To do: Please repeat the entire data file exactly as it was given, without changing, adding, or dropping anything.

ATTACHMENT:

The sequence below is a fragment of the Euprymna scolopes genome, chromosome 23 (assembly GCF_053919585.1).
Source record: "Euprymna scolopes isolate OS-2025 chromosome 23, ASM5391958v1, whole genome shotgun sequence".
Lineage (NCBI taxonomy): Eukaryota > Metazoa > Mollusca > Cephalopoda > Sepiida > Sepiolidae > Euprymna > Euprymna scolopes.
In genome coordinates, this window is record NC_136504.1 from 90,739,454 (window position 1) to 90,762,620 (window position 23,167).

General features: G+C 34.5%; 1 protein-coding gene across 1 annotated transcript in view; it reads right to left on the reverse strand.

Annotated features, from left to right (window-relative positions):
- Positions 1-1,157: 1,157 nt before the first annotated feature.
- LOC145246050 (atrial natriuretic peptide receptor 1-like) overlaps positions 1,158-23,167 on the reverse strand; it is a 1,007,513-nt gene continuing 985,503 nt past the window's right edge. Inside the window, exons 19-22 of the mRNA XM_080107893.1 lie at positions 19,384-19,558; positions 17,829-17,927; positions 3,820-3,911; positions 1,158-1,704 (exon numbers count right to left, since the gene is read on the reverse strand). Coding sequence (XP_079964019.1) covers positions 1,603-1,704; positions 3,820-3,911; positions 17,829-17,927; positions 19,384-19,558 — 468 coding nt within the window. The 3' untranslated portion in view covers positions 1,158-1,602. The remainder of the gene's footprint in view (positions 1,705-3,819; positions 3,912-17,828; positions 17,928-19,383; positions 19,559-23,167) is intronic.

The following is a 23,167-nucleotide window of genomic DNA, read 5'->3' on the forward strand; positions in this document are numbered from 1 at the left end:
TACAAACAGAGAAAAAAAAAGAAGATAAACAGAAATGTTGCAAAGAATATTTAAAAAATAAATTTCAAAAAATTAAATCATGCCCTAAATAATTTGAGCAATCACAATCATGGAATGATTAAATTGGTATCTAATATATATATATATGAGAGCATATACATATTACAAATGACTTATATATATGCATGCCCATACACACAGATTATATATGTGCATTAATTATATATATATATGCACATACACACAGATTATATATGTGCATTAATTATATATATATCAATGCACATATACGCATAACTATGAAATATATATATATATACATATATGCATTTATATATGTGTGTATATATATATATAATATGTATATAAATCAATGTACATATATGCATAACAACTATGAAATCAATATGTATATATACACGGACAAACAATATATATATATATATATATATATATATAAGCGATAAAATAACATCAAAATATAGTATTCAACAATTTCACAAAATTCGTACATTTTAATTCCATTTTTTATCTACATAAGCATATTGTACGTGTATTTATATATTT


The sequence below is a fragment of the Euprymna scolopes genome, chromosome 23 (assembly GCF_053919585.1).
Source record: "Euprymna scolopes isolate OS-2025 chromosome 23, ASM5391958v1, whole genome shotgun sequence".
Lineage (NCBI taxonomy): Eukaryota > Metazoa > Mollusca > Cephalopoda > Sepiida > Sepiolidae > Euprymna > Euprymna scolopes.
In genome coordinates, this window is record NC_136504.1 from 90,739,454 (window position 1) to 90,762,620 (window position 23,167).

General features: G+C 34.5%; 1 protein-coding gene across 1 annotated transcript in view; it reads right to left on the reverse strand.

Annotated features, from left to right (window-relative positions):
- Positions 1-1,157: 1,157 nt before the first annotated feature.
- LOC145246050 (atrial natriuretic peptide receptor 1-like) overlaps positions 1,158-23,167 on the reverse strand; it is a 1,007,513-nt gene continuing 985,503 nt past the window's right edge. Inside the window, exons 19-22 of the mRNA XM_080107893.1 lie at positions 19,384-19,558; positions 17,829-17,927; positions 3,820-3,911; positions 1,158-1,704 (exon numbers count right to left, since the gene is read on the reverse strand). Coding sequence (XP_079964019.1) covers positions 1,603-1,704; positions 3,820-3,911; positions 17,829-17,927; positions 19,384-19,558 — 468 coding nt within the window. The 3' untranslated portion in view covers positions 1,158-1,602. The remainder of the gene's footprint in view (positions 1,705-3,819; positions 3,912-17,828; positions 17,928-19,383; positions 19,559-23,167) is intronic.

The following is a 23,167-nucleotide window of genomic DNA, read 5'->3' on the forward strand; positions in this document are numbered from 1 at the left end:
TACAAACAGAGAAAAAAAAAGAAGATAAACAGAAATGTTGCAAAGAATATTTAAAAAATAAATTTCAAAAAATTAAATCATGCCCTAAATAATTTGAGCAATCACAATCATGGAATGATTAAATTGGTATCTAATATATATATATATGAGAGCATATACATATTACAAATGACTTATATATATGCATGCCCATACACACAGATTATATATGTGCATTAATTATATATATATATGCACATACACACAGATTATATATGTGCATTAATTATATATATATCAATGCACATATACGCATAACTATGAAATATATATATATATACATATATGCATTTATATATGTGTGTATATATATATATAATATGTATATAAATCAATGTACATATATGCATAACAACTATGAAATCAATATGTATATATACACGGACAAACAATATATATATATATATATATATATATATAAGCGATAAAATAACATCAAAATATAGTATTCAACAATTTCACAAAATTCGTACATTTTAATTCCATTTTTTATCTACATAAGCATATTGTACGTGTATTTATATATTT